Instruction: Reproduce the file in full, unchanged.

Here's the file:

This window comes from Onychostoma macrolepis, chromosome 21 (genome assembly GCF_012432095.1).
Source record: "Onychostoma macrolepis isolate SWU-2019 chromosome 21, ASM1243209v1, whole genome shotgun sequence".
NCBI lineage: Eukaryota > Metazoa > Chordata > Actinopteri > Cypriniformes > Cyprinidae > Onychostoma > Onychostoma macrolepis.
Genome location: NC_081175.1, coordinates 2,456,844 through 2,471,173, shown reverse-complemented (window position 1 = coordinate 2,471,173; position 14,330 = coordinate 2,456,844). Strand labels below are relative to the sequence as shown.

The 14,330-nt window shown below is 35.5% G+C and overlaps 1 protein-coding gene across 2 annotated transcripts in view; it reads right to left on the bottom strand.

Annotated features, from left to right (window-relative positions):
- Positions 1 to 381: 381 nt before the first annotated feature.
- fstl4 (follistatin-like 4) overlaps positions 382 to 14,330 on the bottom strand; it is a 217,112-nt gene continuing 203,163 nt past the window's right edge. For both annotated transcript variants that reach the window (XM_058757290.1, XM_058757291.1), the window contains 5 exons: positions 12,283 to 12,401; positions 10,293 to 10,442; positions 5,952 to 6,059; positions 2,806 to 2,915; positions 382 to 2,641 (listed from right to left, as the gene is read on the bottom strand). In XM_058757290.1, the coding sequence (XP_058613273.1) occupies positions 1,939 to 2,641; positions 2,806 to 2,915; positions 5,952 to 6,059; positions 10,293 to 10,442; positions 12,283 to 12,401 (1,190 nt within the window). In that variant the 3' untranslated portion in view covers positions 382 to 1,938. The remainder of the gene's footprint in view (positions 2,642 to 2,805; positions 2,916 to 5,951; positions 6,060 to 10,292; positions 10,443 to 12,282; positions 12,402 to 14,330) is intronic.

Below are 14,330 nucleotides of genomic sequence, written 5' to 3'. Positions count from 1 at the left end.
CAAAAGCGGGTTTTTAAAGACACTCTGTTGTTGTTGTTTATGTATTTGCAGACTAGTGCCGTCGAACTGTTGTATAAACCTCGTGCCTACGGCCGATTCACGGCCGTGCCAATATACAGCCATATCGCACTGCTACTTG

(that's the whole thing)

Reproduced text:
This window comes from Onychostoma macrolepis, chromosome 21 (genome assembly GCF_012432095.1).
Source record: "Onychostoma macrolepis isolate SWU-2019 chromosome 21, ASM1243209v1, whole genome shotgun sequence".
NCBI lineage: Eukaryota > Metazoa > Chordata > Actinopteri > Cypriniformes > Cyprinidae > Onychostoma > Onychostoma macrolepis.
Genome location: NC_081175.1, coordinates 2,456,844 through 2,471,173, shown reverse-complemented (window position 1 = coordinate 2,471,173; position 14,330 = coordinate 2,456,844). Strand labels below are relative to the sequence as shown.

The 14,330-nt window shown below is 35.5% G+C and overlaps 1 protein-coding gene across 2 annotated transcripts in view; it reads right to left on the bottom strand.

Annotated features, from left to right (window-relative positions):
- Positions 1 to 381: 381 nt before the first annotated feature.
- fstl4 (follistatin-like 4) overlaps positions 382 to 14,330 on the bottom strand; it is a 217,112-nt gene continuing 203,163 nt past the window's right edge. For both annotated transcript variants that reach the window (XM_058757290.1, XM_058757291.1), the window contains 5 exons: positions 12,283 to 12,401; positions 10,293 to 10,442; positions 5,952 to 6,059; positions 2,806 to 2,915; positions 382 to 2,641 (listed from right to left, as the gene is read on the bottom strand). In XM_058757290.1, the coding sequence (XP_058613273.1) occupies positions 1,939 to 2,641; positions 2,806 to 2,915; positions 5,952 to 6,059; positions 10,293 to 10,442; positions 12,283 to 12,401 (1,190 nt within the window). In that variant the 3' untranslated portion in view covers positions 382 to 1,938. The remainder of the gene's footprint in view (positions 2,642 to 2,805; positions 2,916 to 5,951; positions 6,060 to 10,292; positions 10,443 to 12,282; positions 12,402 to 14,330) is intronic.

Below are 14,330 nucleotides of genomic sequence, written 5' to 3'. Positions count from 1 at the left end.
CAAAAGCGGGTTTTTAAAGACACTCTGTTGTTGTTGTTTATGTATTTGCAGACTAGTGCCGTCGAACTGTTGTATAAACCTCGTGCCTACGGCCGATTCACGGCCGTGCCAATATACAGCCATATCGCACTGCTACTTG